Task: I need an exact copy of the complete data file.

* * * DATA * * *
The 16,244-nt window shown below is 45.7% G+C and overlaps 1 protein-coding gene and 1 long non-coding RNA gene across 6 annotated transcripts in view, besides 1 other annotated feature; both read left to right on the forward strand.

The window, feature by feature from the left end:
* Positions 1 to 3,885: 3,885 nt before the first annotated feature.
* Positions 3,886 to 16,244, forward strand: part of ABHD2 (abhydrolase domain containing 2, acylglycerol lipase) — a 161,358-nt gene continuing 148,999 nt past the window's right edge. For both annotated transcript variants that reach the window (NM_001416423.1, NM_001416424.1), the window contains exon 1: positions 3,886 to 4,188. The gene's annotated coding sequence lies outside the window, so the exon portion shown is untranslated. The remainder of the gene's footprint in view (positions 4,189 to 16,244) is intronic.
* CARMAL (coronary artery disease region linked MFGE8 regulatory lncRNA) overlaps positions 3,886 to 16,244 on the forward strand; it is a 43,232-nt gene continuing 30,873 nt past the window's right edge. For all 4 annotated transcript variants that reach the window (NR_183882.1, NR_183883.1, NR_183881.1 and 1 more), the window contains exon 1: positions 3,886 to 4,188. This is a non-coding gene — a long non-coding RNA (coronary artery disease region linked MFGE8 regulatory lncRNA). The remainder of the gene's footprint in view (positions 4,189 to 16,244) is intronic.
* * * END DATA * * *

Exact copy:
The 16,244-nt window shown below is 45.7% G+C and overlaps 1 protein-coding gene and 1 long non-coding RNA gene across 6 annotated transcripts in view, besides 1 other annotated feature; both read left to right on the forward strand.

The window, feature by feature from the left end:
* Positions 1 to 3,885: 3,885 nt before the first annotated feature.
* Positions 3,886 to 16,244, forward strand: part of ABHD2 (abhydrolase domain containing 2, acylglycerol lipase) — a 161,358-nt gene continuing 148,999 nt past the window's right edge. For both annotated transcript variants that reach the window (NM_001416423.1, NM_001416424.1), the window contains exon 1: positions 3,886 to 4,188. The gene's annotated coding sequence lies outside the window, so the exon portion shown is untranslated. The remainder of the gene's footprint in view (positions 4,189 to 16,244) is intronic.
* CARMAL (coronary artery disease region linked MFGE8 regulatory lncRNA) overlaps positions 3,886 to 16,244 on the forward strand; it is a 43,232-nt gene continuing 30,873 nt past the window's right edge. For all 4 annotated transcript variants that reach the window (NR_183882.1, NR_183883.1, NR_183881.1 and 1 more), the window contains exon 1: positions 3,886 to 4,188. This is a non-coding gene — a long non-coding RNA (coronary artery disease region linked MFGE8 regulatory lncRNA). The remainder of the gene's footprint in view (positions 4,189 to 16,244) is intronic.